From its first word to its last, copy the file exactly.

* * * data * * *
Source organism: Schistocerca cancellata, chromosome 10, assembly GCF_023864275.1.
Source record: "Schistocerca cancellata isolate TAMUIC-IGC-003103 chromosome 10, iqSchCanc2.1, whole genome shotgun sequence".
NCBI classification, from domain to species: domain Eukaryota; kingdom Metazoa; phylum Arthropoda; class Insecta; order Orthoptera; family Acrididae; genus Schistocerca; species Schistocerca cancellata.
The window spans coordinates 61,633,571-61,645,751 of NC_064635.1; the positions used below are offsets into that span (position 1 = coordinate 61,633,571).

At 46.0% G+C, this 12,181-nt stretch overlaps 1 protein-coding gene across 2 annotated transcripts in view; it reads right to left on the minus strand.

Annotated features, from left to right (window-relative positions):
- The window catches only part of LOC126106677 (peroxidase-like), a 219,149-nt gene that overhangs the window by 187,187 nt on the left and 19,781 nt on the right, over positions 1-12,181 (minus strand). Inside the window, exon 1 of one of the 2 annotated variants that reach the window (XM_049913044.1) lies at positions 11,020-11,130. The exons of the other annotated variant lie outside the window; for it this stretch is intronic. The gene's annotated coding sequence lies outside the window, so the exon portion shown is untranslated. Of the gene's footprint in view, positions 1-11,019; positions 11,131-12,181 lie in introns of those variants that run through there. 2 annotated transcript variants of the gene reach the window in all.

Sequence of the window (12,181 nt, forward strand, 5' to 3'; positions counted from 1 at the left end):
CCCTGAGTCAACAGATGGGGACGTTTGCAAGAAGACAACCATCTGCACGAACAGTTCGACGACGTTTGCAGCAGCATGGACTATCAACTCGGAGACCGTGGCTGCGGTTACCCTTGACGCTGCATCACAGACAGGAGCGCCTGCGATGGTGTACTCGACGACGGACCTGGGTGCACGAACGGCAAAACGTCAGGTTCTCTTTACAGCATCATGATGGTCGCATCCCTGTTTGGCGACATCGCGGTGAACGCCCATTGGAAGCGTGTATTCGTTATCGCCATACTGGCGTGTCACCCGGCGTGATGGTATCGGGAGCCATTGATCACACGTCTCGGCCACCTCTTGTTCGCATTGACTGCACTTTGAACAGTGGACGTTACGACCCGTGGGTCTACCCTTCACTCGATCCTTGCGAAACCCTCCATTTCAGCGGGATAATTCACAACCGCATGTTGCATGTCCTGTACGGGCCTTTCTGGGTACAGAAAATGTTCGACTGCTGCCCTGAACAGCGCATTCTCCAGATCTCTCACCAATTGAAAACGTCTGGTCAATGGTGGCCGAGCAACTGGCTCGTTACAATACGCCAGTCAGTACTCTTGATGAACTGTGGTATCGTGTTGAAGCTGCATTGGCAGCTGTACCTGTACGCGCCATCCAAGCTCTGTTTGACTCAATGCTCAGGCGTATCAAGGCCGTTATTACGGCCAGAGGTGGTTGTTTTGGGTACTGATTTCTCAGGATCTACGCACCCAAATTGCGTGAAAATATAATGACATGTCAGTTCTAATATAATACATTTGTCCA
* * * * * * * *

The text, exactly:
Source organism: Schistocerca cancellata, chromosome 10, assembly GCF_023864275.1.
Source record: "Schistocerca cancellata isolate TAMUIC-IGC-003103 chromosome 10, iqSchCanc2.1, whole genome shotgun sequence".
NCBI classification, from domain to species: domain Eukaryota; kingdom Metazoa; phylum Arthropoda; class Insecta; order Orthoptera; family Acrididae; genus Schistocerca; species Schistocerca cancellata.
The window spans coordinates 61,633,571-61,645,751 of NC_064635.1; the positions used below are offsets into that span (position 1 = coordinate 61,633,571).

At 46.0% G+C, this 12,181-nt stretch overlaps 1 protein-coding gene across 2 annotated transcripts in view; it reads right to left on the minus strand.

Annotated features, from left to right (window-relative positions):
- The window catches only part of LOC126106677 (peroxidase-like), a 219,149-nt gene that overhangs the window by 187,187 nt on the left and 19,781 nt on the right, over positions 1-12,181 (minus strand). Inside the window, exon 1 of one of the 2 annotated variants that reach the window (XM_049913044.1) lies at positions 11,020-11,130. The exons of the other annotated variant lie outside the window; for it this stretch is intronic. The gene's annotated coding sequence lies outside the window, so the exon portion shown is untranslated. Of the gene's footprint in view, positions 1-11,019; positions 11,131-12,181 lie in introns of those variants that run through there. 2 annotated transcript variants of the gene reach the window in all.

Sequence of the window (12,181 nt, forward strand, 5' to 3'; positions counted from 1 at the left end):
CCCTGAGTCAACAGATGGGGACGTTTGCAAGAAGACAACCATCTGCACGAACAGTTCGACGACGTTTGCAGCAGCATGGACTATCAACTCGGAGACCGTGGCTGCGGTTACCCTTGACGCTGCATCACAGACAGGAGCGCCTGCGATGGTGTACTCGACGACGGACCTGGGTGCACGAACGGCAAAACGTCAGGTTCTCTTTACAGCATCATGATGGTCGCATCCCTGTTTGGCGACATCGCGGTGAACGCCCATTGGAAGCGTGTATTCGTTATCGCCATACTGGCGTGTCACCCGGCGTGATGGTATCGGGAGCCATTGATCACACGTCTCGGCCACCTCTTGTTCGCATTGACTGCACTTTGAACAGTGGACGTTACGACCCGTGGGTCTACCCTTCACTCGATCCTTGCGAAACCCTCCATTTCAGCGGGATAATTCACAACCGCATGTTGCATGTCCTGTACGGGCCTTTCTGGGTACAGAAAATGTTCGACTGCTGCCCTGAACAGCGCATTCTCCAGATCTCTCACCAATTGAAAACGTCTGGTCAATGGTGGCCGAGCAACTGGCTCGTTACAATACGCCAGTCAGTACTCTTGATGAACTGTGGTATCGTGTTGAAGCTGCATTGGCAGCTGTACCTGTACGCGCCATCCAAGCTCTGTTTGACTCAATGCTCAGGCGTATCAAGGCCGTTATTACGGCCAGAGGTGGTTGTTTTGGGTACTGATTTCTCAGGATCTACGCACCCAAATTGCGTGAAAATATAATGACATGTCAGTTCTAATATAATACATTTGTCCA